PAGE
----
A lawyer representing several Vancouver Island cannabis dispensaries affected by a ban by the Vancouver Island Health Authority (VIHA), says the regulator's actions are against the spirit of a 2015 Supreme Court decision.
In the letter, Kirk Tousaw, who represents several cannabis businesses on Vancouver Island that sell edible cannabis products, says the recent actions by VIHA are "regressive" and that restricting consumer access to these products is unconstitutional. In the 2015 case of R v Smith, the Supreme Court ruled that the existing legal system at the time, which limited legal access and possession to dried cannabis, was unconstitutional.
Health Canada subsequently altered the regulations, allowing the regulated commercial producers under the then Marihuana for Medical Purposes Regulations (MMPR) to produce and sell cannabis oil. There are currently 19 producers licensed to make and sell cannabis oil under Health Canada's new Access to Cannabis for Medical Purposes Regulations (ACMPR).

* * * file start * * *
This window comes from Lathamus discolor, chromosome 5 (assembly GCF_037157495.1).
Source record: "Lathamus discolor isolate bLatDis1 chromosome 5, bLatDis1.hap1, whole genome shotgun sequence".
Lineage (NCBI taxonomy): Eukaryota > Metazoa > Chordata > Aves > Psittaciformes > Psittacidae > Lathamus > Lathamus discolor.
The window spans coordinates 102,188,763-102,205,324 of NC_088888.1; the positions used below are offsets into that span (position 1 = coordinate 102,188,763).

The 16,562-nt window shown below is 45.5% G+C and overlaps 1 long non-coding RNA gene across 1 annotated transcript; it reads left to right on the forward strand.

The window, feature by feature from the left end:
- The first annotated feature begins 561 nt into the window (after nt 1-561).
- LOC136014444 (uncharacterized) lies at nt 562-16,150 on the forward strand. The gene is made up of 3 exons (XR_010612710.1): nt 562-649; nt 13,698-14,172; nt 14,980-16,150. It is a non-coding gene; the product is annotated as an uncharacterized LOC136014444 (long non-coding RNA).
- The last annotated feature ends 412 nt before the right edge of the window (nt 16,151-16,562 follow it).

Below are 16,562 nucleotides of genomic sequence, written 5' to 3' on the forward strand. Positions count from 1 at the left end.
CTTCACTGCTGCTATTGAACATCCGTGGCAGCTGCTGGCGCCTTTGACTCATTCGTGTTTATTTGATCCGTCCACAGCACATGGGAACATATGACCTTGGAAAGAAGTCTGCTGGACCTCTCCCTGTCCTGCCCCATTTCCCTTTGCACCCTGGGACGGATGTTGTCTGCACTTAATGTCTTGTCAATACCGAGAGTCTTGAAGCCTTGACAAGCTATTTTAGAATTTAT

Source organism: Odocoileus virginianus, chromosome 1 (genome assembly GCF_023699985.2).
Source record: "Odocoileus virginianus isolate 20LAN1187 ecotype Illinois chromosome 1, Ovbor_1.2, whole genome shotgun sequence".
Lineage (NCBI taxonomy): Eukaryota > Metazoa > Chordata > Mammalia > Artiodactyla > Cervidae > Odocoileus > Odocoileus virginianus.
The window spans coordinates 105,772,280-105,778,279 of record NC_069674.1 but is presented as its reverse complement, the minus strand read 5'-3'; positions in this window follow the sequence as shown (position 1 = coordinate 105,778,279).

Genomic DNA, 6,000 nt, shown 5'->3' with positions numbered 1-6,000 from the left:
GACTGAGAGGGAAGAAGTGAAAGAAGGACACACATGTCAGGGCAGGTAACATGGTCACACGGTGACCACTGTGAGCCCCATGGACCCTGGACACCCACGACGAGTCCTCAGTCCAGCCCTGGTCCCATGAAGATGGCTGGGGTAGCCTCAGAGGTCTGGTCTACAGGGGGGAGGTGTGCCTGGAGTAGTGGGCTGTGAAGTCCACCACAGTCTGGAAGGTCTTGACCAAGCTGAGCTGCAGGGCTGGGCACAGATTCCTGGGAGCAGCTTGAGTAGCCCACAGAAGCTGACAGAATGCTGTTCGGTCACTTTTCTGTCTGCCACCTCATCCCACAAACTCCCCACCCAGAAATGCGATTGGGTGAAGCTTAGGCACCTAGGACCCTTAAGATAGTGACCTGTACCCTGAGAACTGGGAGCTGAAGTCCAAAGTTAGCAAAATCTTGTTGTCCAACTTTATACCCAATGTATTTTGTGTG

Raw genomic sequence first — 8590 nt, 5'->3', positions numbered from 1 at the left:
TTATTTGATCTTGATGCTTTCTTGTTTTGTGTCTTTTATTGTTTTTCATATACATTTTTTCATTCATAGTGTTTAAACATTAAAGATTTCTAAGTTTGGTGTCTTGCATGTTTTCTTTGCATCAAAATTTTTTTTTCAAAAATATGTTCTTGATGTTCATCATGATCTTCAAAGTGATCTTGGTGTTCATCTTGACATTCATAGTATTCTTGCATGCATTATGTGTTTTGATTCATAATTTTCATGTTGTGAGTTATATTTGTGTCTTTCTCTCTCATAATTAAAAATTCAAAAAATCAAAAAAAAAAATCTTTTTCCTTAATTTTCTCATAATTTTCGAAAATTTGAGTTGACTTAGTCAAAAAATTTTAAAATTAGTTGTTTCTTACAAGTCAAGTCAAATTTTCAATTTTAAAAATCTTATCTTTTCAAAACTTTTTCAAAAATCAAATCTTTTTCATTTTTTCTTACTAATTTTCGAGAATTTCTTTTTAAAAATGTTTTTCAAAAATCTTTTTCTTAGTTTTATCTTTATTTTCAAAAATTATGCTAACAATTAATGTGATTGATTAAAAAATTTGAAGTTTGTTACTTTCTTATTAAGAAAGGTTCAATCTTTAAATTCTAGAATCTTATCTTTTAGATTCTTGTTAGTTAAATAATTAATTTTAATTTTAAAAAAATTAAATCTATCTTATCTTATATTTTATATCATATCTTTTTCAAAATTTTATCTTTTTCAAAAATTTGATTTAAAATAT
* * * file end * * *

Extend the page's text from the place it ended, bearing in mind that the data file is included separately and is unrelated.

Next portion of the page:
VIHA issued their warning letters in mid March after they say they received a phone call from a concerned citizen who claimed to have seen an unsanitary environment inside one business selling edibles. The letter prevents dispensaries form selling edibles, but not oils or dried cannabis.
Victoria, BC recently passed regulations that will allow dispensaries to apply for business licenses. Unlike Vancouver, where dispensary regulations specifically banned edibles (while still allowing oils), Victoria’s rules didn't disallow the sale of edibles, but left the issue of how to regulate edibles with VIHA. VIHA's letter in March noted dispensaries thaat continue to sell edibles may "negatively impact" their ability to get a business license from the city in the coming months.
VIHA was unable to make any official comment on the letter at press time, but you can read all of Kirk Tousaw's letter below.